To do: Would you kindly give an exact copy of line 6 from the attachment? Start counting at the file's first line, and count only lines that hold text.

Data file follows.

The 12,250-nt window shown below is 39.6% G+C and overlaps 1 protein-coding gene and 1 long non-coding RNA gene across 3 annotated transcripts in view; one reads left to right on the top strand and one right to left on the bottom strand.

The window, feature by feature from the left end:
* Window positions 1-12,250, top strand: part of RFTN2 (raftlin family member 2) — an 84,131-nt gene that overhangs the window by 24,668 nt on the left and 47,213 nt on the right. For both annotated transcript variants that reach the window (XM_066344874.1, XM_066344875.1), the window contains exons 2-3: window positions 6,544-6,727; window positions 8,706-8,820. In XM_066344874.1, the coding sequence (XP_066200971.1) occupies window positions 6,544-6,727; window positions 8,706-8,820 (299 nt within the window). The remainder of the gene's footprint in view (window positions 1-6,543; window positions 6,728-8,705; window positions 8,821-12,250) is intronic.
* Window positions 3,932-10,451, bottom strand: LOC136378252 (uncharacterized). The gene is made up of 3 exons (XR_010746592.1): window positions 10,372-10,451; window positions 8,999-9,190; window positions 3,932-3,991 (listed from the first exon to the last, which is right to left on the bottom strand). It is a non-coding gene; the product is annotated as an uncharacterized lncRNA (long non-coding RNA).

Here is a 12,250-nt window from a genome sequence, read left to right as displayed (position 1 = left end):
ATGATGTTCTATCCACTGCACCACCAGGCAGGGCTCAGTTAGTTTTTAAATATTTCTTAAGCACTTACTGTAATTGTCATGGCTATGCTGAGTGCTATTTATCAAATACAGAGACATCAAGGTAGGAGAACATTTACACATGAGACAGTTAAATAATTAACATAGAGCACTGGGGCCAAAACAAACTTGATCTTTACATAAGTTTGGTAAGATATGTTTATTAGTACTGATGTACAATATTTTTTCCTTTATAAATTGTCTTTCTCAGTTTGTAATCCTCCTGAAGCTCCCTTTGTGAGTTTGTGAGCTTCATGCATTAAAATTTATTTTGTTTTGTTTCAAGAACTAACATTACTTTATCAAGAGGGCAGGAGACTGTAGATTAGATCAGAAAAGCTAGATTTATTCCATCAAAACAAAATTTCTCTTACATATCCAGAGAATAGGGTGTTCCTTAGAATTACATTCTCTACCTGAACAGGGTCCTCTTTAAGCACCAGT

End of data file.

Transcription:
ATGATGTTCTATCCACTGCACCACCAGGCAGGGCTCAGTTAGTTTTTAAATATTTCTTAAGCACTTACTGTAATTGTCATGGCTATGCTGAGTGCTATTTATCAAATACAGAGACATCAAGGTAGGAGAACATTTACACATGAGACAGTTAAATAATTAACATAGAGCACTGGGGCCAAAACAAACTTGATCTTTACATAAGTTTGGTAAGATATGTTTATTAGTACTGATGTACAATATTTTTTCCTTTATAAATTGTCTTTCTCAGTTTGTAATCCTCCTGAAGCTCCCTTTGTGAGTTTGTGAGCTTCATGCATTAAAATTTATTTTGTTTTGTTTCAAGAACTAACATTACTTTATCAAGAGGGCAGGAGACTGTAGATTAGATCAGAAAAGCTAGATTTATTCCATCAAAACAAAATTTCTCTTACATATCCAGAGAATAGGGTGTTCCTTAGAATTACATTCTCTACCTGAACAGGGTCCTCTTTAAGCACCAGT